sqlite3_exec(mDb, "PRAGMA count_changes=OFF", NULL, NULL, &errorMessage);
sqlite3_exec(mDb, "PRAGMA journal_mode=MEMORY", NULL, NULL, &errorMessage);
sqlite3_exec(mDb, "PRAGMA temp_store=MEMORY", NULL, NULL, &errorMessage);

Prepared Statements

Prepared statements are the recommended way of sending queries to SQLite.  Rather than parsing the statement over and over again, the parser only needs to be run once on the statement.  According to the documentation, sqlite3_exec is a convenience function that calls sqlite3_prepare_v2(), sqlite3_step(), and then sqlite3_finalize(). In my opinion, the documentation should more explicitly say that prepared statements are the preferred query method.  sqlite3_exec() should only be used for one time use queries.

char* errorMessage;
sqlite3_exec(mDb, "BEGIN TRANSACTION", NULL, NULL, &errorMessage);
 
char buffer[] = "INSERT INTO example VALUES (?1, ?2, ?3, ?4, ?5, ?6, ?7)";
sqlite3_stmt* stmt;
sqlite3_prepare_v2(mDb, buffer, strlen(buffer), &stmt, NULL);
 
for (unsigned i = 0; i < mVal; i++)
{
    std::string id = getID();
    sqlite3_bind_text(stmt, 1, id.c_str(), id.size(), SQLITE_STATIC);
    sqlite3_bind_double(stmt, 2, getDouble());
    sqlite3_bind_double(stmt, 3, getDouble());
    sqlite3_bind_double(stmt, 4, getDouble());
    sqlite3_bind_int(stmt, 5, getInt());
    sqlite3_bind_int(stmt, 6, getInt());
    sqlite3_bind_int(stmt, 7, getInt());
 
    if (sqlite3_step(stmt) != SQLITE_DONE)
    {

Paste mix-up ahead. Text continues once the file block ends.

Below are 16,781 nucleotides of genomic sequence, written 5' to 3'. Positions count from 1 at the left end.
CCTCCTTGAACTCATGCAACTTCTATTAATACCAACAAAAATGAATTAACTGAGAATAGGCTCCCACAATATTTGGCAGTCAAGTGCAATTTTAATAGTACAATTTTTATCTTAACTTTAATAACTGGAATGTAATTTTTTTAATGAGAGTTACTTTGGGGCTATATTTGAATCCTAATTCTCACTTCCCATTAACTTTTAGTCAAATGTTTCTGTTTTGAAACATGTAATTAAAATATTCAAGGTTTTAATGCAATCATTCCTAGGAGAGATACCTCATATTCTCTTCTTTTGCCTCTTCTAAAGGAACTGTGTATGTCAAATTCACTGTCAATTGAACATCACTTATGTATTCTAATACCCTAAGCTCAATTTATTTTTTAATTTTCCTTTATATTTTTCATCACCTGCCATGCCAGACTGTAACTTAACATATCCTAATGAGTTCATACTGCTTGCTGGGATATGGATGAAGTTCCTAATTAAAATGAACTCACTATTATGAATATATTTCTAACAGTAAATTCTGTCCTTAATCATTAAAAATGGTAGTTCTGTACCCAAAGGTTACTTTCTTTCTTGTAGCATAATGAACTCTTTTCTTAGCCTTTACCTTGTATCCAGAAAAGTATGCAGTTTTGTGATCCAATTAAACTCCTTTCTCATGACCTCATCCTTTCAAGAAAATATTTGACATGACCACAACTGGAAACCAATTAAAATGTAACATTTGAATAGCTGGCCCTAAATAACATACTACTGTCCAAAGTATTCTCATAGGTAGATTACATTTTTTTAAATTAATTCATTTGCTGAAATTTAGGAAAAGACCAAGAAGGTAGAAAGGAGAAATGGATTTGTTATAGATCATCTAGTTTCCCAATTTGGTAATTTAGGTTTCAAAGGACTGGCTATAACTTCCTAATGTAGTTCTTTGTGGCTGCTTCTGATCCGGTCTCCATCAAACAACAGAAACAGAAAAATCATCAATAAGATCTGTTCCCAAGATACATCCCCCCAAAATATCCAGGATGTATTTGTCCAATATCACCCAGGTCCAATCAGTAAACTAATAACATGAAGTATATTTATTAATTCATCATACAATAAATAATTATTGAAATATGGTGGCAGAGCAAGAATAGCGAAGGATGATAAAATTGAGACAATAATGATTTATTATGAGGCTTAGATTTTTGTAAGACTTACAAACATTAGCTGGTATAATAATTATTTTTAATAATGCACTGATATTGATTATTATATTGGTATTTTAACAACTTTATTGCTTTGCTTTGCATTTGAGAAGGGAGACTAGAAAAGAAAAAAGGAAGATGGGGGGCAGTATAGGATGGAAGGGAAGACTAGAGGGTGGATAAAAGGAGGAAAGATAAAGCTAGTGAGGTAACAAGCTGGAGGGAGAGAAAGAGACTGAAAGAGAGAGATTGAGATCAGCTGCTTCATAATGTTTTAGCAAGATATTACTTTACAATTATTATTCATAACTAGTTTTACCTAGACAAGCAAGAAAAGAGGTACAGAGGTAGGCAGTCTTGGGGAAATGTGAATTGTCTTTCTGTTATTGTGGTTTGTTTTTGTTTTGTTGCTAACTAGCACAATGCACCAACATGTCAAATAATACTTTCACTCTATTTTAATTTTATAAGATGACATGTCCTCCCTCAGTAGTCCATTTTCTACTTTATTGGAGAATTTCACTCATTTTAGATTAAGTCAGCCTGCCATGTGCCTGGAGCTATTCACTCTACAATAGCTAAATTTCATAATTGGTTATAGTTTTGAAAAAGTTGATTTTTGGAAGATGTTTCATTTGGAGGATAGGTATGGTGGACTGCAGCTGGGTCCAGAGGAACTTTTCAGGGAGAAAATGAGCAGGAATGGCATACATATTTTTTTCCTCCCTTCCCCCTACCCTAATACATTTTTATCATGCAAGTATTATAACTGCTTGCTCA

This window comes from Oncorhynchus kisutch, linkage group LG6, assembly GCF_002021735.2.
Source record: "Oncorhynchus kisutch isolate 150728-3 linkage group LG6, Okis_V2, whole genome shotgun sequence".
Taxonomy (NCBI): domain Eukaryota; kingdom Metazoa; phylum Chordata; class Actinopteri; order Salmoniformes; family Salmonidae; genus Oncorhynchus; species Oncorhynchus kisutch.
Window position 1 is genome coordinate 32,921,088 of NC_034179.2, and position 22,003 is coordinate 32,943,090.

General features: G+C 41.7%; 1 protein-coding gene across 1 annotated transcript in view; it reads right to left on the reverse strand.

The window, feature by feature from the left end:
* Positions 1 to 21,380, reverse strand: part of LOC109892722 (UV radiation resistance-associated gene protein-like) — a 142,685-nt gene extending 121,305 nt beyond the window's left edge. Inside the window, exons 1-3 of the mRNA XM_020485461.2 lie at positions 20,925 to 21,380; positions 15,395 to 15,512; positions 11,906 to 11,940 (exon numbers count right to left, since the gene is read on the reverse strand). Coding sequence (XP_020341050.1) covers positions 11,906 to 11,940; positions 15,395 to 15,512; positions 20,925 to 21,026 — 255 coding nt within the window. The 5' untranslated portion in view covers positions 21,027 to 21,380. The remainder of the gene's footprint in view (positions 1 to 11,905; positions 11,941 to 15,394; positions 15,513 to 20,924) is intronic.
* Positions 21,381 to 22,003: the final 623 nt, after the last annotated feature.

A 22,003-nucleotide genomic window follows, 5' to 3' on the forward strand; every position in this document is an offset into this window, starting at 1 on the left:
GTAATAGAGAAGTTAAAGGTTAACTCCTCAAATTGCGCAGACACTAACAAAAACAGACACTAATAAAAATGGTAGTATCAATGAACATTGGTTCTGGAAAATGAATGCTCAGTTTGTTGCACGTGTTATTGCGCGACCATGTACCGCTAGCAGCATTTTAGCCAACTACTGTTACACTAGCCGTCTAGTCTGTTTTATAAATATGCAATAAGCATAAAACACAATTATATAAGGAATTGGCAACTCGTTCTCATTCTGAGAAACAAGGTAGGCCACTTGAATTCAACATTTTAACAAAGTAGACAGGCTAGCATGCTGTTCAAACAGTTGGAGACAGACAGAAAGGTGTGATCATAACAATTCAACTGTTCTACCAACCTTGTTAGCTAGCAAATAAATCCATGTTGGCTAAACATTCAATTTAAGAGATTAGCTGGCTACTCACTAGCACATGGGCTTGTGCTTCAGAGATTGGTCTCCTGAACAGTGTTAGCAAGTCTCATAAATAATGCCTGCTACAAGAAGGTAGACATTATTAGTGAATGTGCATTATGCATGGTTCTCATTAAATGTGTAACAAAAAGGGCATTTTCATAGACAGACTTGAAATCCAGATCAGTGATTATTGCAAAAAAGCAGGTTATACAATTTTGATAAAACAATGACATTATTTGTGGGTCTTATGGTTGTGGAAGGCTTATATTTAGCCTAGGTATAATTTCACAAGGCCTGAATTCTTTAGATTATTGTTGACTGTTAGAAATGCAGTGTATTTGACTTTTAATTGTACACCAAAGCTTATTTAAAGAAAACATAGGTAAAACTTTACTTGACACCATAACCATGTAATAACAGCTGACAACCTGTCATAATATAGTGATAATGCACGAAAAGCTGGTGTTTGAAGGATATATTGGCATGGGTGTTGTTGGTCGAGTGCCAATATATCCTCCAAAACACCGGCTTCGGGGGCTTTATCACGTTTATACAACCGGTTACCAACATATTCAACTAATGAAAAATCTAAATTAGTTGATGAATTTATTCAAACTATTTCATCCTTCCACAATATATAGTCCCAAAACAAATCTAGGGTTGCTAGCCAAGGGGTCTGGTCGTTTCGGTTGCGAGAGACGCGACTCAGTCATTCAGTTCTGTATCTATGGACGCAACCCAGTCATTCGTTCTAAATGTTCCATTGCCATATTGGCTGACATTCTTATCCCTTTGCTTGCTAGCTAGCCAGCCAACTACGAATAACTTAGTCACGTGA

printf("Commit Failed!\n");
    }
 
    sqlite3_reset(stmt);
}
 
sqlite3_exec(mDb, "COMMIT TRANSACTION", NULL, NULL, &errorMessage);
sqlite3_finalize(stmt);

Storing Data as Binary Blob

Up until now, most of the optimizations have been pretty much the standard advice that you get when looking into bulk insert optimization. If you’re not running queries on some of the data, it’s possible to convert it to binary and store it as a blob. While it’s not advised to just throw everything into a blob and put it in the database, putting data that would be pulled and used together into a binary blob can make sense in some situations.

For example, if you have a point class (x, y, z) with REAL values, it might make sense to store them in a blob rather than three separate fields in row. That’s only if you don’t need to make queries on the data though. The benefit of this technique increases as more fields are converted into larger blobs.

char* errorMessage;
sqlite3_exec(mDb, "BEGIN TRANSACTION", NULL, NULL, &errorMessage);
 
char buffer[] = "INSERT INTO example VALUES (?1, ?2, ?3, ?4, ?5)";
sqlite3_stmt* stmt;
sqlite3_prepare_v2(mDb, buffer, strlen(buffer), &stmt, NULL);